Let’s imagine two friends who start playing an online game together. They choose different classes for their characters and so end up seeing the game very differently. Let’s now imagine a third person who watches one of the two friends play. Though they might both follow the same character, go through the same areas, and even plan the same build, we would never say that they had the exact same experience.
The two players had different experiences of the game because they were both playing. The spectator must have experienced something, but it couldn’t have been a video game, because those must arguably be experienced by playing. The only logical conclusion is that the object itself, video games, changes based on the way we approach it: it is a video when watched, and a game when played. The same logic dictates that visual novels and walking sims not be considered 'games' because they aren’t played as much as they are read and explored. But is this really how we think of games? And more importantly, will it stay that way for long?
What streaming is for
On this note, m. of Tsundere Games gives two curious and, at first glance, unrelated examples: one is the Jackbox Games’ audience mechanic and the other is the assist mode of the Super Mario Galaxy series. With those, “A viewer can feel like they're participating [and] the second player can help, but not directly”. These modes are designed to avoid influencing the game too much while allowing people on the outside to participate, turning them into something between the player and a mere viewer.
As for why people might want to use these options, m. has his mindset: “People want to feel connected, whether it's to the game they're playing alone, or to other people engaging in an activity”. Sometimes they might want this connection without the responsibility of “being part of [the activity] directly”. Twitch streaming is an excellent response to this need for low‑stakes connection: it makes sense, then, that streamer modes, assist modes, and other middle-ground features that fall between playing and spectating would resonate with both streamers and their audience. “We can call it whatever we want, […] the idea is that we're connecting people by giving them new options to engage with those that they want to spend time with.”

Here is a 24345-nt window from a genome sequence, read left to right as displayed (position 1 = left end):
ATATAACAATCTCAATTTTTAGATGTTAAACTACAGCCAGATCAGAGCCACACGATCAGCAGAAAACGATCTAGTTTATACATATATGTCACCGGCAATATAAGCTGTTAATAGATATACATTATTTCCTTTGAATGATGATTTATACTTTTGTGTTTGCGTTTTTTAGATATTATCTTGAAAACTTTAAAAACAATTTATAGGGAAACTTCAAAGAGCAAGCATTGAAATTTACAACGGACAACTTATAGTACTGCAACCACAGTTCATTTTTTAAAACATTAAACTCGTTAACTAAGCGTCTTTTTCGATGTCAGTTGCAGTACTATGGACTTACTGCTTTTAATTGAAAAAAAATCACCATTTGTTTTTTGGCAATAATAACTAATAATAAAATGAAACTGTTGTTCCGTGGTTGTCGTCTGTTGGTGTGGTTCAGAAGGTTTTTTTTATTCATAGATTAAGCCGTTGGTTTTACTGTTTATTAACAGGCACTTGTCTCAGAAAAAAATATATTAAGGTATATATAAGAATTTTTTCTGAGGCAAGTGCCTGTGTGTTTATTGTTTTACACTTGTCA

Above anything else, streamer modes are there to turn games into better tools for entertaining an audience. Even when they aren’t outright invisible to the viewer, no one would use them unless they had someone watching. Yet they are clearly a part of games: one that will probably continue to grow, and one that was always there, but that we recently choose to ignore.
Streaming might be new but watching someone play isn’t. Assist modes are even newer, helping a friend stuck on a puzzle is older than video games themselves. Perhaps streamer modes don’t have to be a great innovation of entertainment, but a version of what we always had, adapted for the digital age. Perhaps they don’t need to be the next cheap marketing trick, and they can just help people, streamers, and audience or long-distance friends, connect over games.